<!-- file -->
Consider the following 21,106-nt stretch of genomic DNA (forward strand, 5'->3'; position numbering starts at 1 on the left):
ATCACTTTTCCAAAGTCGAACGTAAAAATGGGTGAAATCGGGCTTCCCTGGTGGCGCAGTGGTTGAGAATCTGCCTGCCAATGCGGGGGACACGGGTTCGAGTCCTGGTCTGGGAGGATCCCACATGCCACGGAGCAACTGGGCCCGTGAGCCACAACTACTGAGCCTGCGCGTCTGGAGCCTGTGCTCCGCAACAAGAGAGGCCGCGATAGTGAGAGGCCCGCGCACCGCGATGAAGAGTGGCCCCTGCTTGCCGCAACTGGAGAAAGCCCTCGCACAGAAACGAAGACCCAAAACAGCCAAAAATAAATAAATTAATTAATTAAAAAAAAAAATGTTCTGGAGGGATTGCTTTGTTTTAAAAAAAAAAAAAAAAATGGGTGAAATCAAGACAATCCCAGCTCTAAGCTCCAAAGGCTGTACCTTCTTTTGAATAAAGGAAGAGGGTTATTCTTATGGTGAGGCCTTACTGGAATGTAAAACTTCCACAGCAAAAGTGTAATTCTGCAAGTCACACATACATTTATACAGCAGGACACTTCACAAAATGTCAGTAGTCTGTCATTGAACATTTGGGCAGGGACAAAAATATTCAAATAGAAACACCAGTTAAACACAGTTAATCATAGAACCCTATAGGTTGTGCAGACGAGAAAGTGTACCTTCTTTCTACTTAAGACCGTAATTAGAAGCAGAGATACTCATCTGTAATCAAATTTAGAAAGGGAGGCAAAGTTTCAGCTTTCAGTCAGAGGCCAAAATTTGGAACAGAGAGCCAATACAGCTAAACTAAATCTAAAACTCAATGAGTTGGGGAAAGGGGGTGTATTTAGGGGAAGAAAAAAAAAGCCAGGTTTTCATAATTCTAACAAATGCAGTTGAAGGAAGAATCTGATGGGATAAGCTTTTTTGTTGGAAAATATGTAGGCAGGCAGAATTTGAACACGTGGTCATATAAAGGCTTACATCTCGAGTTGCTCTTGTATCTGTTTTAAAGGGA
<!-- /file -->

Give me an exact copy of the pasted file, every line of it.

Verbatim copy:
Consider the following 21,106-nt stretch of genomic DNA (forward strand, 5'->3'; position numbering starts at 1 on the left):
ATCACTTTTCCAAAGTCGAACGTAAAAATGGGTGAAATCGGGCTTCCCTGGTGGCGCAGTGGTTGAGAATCTGCCTGCCAATGCGGGGGACACGGGTTCGAGTCCTGGTCTGGGAGGATCCCACATGCCACGGAGCAACTGGGCCCGTGAGCCACAACTACTGAGCCTGCGCGTCTGGAGCCTGTGCTCCGCAACAAGAGAGGCCGCGATAGTGAGAGGCCCGCGCACCGCGATGAAGAGTGGCCCCTGCTTGCCGCAACTGGAGAAAGCCCTCGCACAGAAACGAAGACCCAAAACAGCCAAAAATAAATAAATTAATTAATTAAAAAAAAAAATGTTCTGGAGGGATTGCTTTGTTTTAAAAAAAAAAAAAAAAATGGGTGAAATCAAGACAATCCCAGCTCTAAGCTCCAAAGGCTGTACCTTCTTTTGAATAAAGGAAGAGGGTTATTCTTATGGTGAGGCCTTACTGGAATGTAAAACTTCCACAGCAAAAGTGTAATTCTGCAAGTCACACATACATTTATACAGCAGGACACTTCACAAAATGTCAGTAGTCTGTCATTGAACATTTGGGCAGGGACAAAAATATTCAAATAGAAACACCAGTTAAACACAGTTAATCATAGAACCCTATAGGTTGTGCAGACGAGAAAGTGTACCTTCTTTCTACTTAAGACCGTAATTAGAAGCAGAGATACTCATCTGTAATCAAATTTAGAAAGGGAGGCAAAGTTTCAGCTTTCAGTCAGAGGCCAAAATTTGGAACAGAGAGCCAATACAGCTAAACTAAATCTAAAACTCAATGAGTTGGGGAAAGGGGGTGTATTTAGGGGAAGAAAAAAAAAGCCAGGTTTTCATAATTCTAACAAATGCAGTTGAAGGAAGAATCTGATGGGATAAGCTTTTTTGTTGGAAAATATGTAGGCAGGCAGAATTTGAACACGTGGTCATATAAAGGCTTACATCTCGAGTTGCTCTTGTATCTGTTTTAAAGGGA